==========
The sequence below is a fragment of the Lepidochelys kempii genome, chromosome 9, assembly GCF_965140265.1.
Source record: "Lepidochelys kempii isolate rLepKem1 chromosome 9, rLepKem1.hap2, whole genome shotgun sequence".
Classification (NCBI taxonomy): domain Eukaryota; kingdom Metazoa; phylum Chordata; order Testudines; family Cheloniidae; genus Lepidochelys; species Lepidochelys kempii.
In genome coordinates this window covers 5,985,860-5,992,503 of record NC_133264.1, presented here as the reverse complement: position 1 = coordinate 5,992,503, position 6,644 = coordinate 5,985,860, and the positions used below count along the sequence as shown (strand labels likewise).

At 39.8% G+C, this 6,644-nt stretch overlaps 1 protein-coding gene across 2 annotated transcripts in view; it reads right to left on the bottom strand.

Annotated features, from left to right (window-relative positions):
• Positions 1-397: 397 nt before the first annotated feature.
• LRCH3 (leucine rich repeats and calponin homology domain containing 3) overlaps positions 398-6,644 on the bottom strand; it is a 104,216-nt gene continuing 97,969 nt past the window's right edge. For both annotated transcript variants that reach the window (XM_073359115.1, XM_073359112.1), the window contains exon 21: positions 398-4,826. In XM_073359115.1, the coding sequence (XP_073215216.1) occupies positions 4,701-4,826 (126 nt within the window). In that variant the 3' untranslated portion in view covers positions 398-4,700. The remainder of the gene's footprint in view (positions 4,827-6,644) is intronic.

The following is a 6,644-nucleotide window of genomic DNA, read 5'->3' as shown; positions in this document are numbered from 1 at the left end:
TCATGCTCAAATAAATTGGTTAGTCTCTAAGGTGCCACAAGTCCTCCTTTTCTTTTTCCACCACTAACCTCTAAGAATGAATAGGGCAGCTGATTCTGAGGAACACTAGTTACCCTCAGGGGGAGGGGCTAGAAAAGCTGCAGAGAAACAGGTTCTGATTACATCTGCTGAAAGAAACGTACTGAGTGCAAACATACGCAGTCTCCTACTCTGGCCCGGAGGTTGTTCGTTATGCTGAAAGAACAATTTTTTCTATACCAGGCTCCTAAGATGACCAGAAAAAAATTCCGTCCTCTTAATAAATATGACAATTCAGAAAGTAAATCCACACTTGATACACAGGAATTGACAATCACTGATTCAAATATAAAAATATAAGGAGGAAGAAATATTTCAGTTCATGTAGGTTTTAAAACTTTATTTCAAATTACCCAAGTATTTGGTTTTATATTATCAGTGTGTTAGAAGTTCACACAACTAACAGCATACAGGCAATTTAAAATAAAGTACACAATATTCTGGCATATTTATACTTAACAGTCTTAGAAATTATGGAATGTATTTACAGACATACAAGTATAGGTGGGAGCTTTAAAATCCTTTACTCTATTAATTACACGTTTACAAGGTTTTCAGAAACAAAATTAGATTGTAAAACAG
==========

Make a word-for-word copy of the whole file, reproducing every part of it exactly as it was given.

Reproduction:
The sequence below is a fragment of the Lepidochelys kempii genome, chromosome 9, assembly GCF_965140265.1.
Source record: "Lepidochelys kempii isolate rLepKem1 chromosome 9, rLepKem1.hap2, whole genome shotgun sequence".
Classification (NCBI taxonomy): domain Eukaryota; kingdom Metazoa; phylum Chordata; order Testudines; family Cheloniidae; genus Lepidochelys; species Lepidochelys kempii.
In genome coordinates this window covers 5,985,860-5,992,503 of record NC_133264.1, presented here as the reverse complement: position 1 = coordinate 5,992,503, position 6,644 = coordinate 5,985,860, and the positions used below count along the sequence as shown (strand labels likewise).

At 39.8% G+C, this 6,644-nt stretch overlaps 1 protein-coding gene across 2 annotated transcripts in view; it reads right to left on the bottom strand.

Annotated features, from left to right (window-relative positions):
• Positions 1-397: 397 nt before the first annotated feature.
• LRCH3 (leucine rich repeats and calponin homology domain containing 3) overlaps positions 398-6,644 on the bottom strand; it is a 104,216-nt gene continuing 97,969 nt past the window's right edge. For both annotated transcript variants that reach the window (XM_073359115.1, XM_073359112.1), the window contains exon 21: positions 398-4,826. In XM_073359115.1, the coding sequence (XP_073215216.1) occupies positions 4,701-4,826 (126 nt within the window). In that variant the 3' untranslated portion in view covers positions 398-4,700. The remainder of the gene's footprint in view (positions 4,827-6,644) is intronic.

The following is a 6,644-nucleotide window of genomic DNA, read 5'->3' as shown; positions in this document are numbered from 1 at the left end:
TCATGCTCAAATAAATTGGTTAGTCTCTAAGGTGCCACAAGTCCTCCTTTTCTTTTTCCACCACTAACCTCTAAGAATGAATAGGGCAGCTGATTCTGAGGAACACTAGTTACCCTCAGGGGGAGGGGCTAGAAAAGCTGCAGAGAAACAGGTTCTGATTACATCTGCTGAAAGAAACGTACTGAGTGCAAACATACGCAGTCTCCTACTCTGGCCCGGAGGTTGTTCGTTATGCTGAAAGAACAATTTTTTCTATACCAGGCTCCTAAGATGACCAGAAAAAAATTCCGTCCTCTTAATAAATATGACAATTCAGAAAGTAAATCCACACTTGATACACAGGAATTGACAATCACTGATTCAAATATAAAAATATAAGGAGGAAGAAATATTTCAGTTCATGTAGGTTTTAAAACTTTATTTCAAATTACCCAAGTATTTGGTTTTATATTATCAGTGTGTTAGAAGTTCACACAACTAACAGCATACAGGCAATTTAAAATAAAGTACACAATATTCTGGCATATTTATACTTAACAGTCTTAGAAATTATGGAATGTATTTACAGACATACAAGTATAGGTGGGAGCTTTAAAATCCTTTACTCTATTAATTACACGTTTACAAGGTTTTCAGAAACAAAATTAGATTGTAAAACAG